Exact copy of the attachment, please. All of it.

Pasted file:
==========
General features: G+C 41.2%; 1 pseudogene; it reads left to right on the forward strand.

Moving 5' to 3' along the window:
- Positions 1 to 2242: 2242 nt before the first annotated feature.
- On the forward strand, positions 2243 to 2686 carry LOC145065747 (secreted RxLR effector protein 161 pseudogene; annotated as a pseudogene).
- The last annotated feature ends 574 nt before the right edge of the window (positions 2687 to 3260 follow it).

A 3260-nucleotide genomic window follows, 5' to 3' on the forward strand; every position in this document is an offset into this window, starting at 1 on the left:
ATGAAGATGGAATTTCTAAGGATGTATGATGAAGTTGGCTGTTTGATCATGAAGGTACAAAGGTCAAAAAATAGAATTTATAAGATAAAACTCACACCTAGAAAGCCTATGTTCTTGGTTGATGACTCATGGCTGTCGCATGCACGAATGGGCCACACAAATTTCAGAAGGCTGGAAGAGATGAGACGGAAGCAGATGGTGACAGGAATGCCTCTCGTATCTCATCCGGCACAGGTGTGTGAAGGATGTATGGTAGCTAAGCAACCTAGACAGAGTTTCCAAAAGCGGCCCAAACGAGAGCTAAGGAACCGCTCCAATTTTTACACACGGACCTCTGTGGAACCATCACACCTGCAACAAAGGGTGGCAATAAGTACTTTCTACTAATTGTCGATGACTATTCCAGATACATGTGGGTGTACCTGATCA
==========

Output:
General features: G+C 41.2%; 1 pseudogene; it reads left to right on the forward strand.

Moving 5' to 3' along the window:
- Positions 1 to 2242: 2242 nt before the first annotated feature.
- On the forward strand, positions 2243 to 2686 carry LOC145065747 (secreted RxLR effector protein 161 pseudogene; annotated as a pseudogene).
- The last annotated feature ends 574 nt before the right edge of the window (positions 2687 to 3260 follow it).

A 3260-nucleotide genomic window follows, 5' to 3' on the forward strand; every position in this document is an offset into this window, starting at 1 on the left:
ATGAAGATGGAATTTCTAAGGATGTATGATGAAGTTGGCTGTTTGATCATGAAGGTACAAAGGTCAAAAAATAGAATTTATAAGATAAAACTCACACCTAGAAAGCCTATGTTCTTGGTTGATGACTCATGGCTGTCGCATGCACGAATGGGCCACACAAATTTCAGAAGGCTGGAAGAGATGAGACGGAAGCAGATGGTGACAGGAATGCCTCTCGTATCTCATCCGGCACAGGTGTGTGAAGGATGTATGGTAGCTAAGCAACCTAGACAGAGTTTCCAAAAGCGGCCCAAACGAGAGCTAAGGAACCGCTCCAATTTTTACACACGGACCTCTGTGGAACCATCACACCTGCAACAAAGGGTGGCAATAAGTACTTTCTACTAATTGTCGATGACTATTCCAGATACATGTGGGTGTACCTGATCA